Mysticism Of Wandering Minstrels
Somdatta Mandal
ALONG DEEP LONELY ALLEYS: BAUL-FAKIR-DERVISH OF BENGAL by Sudhir Chakravarti. Translated from the original Bengali by Utpal K. Banerjee Niyogi Books, 2017, 390 pp., 595
September 2017, volume 41, No 9

During the entire decade of the 1960s, Sudhir Chakravarti traversed the space covering Nadia, Bardhaman, Birbhum and Murshidabad in this Bengal and Meherpur and Kusthia in the other Bengal (Bangladesh) comprising countless villages to look for so many hidden meta-religions as practised by wandering minstrels who are known as bauls, bairagis, dervishes, fakirs, sahajiyas and udasins. Cutting across tiny hamlets and settlements tucked away in the farthest corners of Bengal he completed an intensive research and the result was his much-acclaimed book Gobheer Nirjon Pothey. The present volume under review is the English translation of that book and we need to congratulate Utpal K. Banerjee for the wonderful job he has done and for providing the base for a much wider readership.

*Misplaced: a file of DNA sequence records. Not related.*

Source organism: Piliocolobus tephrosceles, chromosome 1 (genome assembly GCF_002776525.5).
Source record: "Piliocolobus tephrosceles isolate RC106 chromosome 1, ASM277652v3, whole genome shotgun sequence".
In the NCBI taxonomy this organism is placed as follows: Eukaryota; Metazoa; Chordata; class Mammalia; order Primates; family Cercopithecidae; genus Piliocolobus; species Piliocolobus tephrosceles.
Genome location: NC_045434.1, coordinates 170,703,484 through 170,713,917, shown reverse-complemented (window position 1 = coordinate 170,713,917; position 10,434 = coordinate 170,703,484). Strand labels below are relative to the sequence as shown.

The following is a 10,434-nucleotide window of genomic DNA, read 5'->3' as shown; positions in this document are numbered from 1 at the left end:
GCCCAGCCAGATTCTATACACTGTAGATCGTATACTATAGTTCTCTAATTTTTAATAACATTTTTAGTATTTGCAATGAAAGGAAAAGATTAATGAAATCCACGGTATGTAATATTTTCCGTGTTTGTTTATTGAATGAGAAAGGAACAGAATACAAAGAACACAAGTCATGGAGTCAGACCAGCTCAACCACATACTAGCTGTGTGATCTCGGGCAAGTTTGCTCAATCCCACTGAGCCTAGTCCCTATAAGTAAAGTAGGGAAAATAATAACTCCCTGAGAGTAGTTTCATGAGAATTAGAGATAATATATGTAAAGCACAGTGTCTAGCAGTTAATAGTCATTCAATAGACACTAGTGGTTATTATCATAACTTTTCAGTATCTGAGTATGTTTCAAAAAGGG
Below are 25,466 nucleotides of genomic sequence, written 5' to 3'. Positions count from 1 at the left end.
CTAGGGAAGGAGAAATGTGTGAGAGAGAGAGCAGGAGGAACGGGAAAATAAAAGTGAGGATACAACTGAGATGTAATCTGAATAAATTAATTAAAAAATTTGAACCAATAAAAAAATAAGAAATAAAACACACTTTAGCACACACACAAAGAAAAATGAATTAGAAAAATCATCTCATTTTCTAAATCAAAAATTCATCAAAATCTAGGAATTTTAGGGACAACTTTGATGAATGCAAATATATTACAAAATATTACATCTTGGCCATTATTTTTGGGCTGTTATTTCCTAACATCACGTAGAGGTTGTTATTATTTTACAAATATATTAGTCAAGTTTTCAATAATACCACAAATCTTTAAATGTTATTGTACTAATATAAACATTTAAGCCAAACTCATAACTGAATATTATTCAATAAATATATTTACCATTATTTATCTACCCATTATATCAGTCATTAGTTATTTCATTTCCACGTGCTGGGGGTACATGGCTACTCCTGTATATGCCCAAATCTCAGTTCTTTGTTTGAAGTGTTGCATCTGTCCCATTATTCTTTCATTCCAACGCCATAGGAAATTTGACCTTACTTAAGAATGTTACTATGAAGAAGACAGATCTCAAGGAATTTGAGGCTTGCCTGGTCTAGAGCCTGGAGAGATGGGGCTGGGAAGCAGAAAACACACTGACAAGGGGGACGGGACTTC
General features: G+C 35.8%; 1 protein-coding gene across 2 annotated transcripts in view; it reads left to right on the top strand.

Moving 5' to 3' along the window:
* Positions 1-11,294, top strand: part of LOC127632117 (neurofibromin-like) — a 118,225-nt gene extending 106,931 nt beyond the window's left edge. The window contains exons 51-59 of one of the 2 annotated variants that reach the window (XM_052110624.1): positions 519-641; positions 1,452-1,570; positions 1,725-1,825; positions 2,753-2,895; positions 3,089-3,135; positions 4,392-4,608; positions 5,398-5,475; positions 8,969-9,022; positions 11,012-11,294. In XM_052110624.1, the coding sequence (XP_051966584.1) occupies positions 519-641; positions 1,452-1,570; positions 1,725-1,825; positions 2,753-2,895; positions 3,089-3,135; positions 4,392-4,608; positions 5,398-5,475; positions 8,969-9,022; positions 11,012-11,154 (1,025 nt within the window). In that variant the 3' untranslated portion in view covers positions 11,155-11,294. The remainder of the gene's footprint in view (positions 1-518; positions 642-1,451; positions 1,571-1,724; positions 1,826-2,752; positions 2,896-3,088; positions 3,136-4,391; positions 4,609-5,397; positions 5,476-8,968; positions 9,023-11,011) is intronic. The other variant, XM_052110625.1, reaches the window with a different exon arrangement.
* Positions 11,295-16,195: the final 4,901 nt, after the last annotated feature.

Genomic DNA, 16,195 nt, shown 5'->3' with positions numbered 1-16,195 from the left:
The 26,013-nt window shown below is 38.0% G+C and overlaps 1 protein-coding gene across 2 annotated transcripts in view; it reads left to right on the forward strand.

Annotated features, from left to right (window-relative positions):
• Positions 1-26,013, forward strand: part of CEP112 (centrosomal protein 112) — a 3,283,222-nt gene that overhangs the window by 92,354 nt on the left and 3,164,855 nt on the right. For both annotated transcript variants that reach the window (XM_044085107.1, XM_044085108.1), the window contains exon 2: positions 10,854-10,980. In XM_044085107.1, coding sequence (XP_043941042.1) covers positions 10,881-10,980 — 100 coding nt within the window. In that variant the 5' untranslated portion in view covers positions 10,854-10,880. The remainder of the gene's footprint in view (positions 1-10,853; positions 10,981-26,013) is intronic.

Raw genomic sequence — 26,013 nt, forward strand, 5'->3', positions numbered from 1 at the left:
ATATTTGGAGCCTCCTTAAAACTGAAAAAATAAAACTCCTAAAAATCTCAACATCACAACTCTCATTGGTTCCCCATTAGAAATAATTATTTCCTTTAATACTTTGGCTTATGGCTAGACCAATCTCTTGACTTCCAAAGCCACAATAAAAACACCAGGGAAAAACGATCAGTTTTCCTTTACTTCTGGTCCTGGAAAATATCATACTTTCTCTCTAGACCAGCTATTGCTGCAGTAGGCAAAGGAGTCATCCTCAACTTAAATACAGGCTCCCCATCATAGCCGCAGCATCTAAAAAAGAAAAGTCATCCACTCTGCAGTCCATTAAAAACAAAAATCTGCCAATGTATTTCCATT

After looking for folk religion and folk music in villages for years together, tracing the vanishing sects and sub-sects and trying to find the truth in the followers’ devotion, Chakravarti came to realize that it was in part a conundrum, quite a bit of a ploy to fool the ignorant urbanites; but if one could strike the right person (knock on the right door), one could be rewarded with more than what one had expected.

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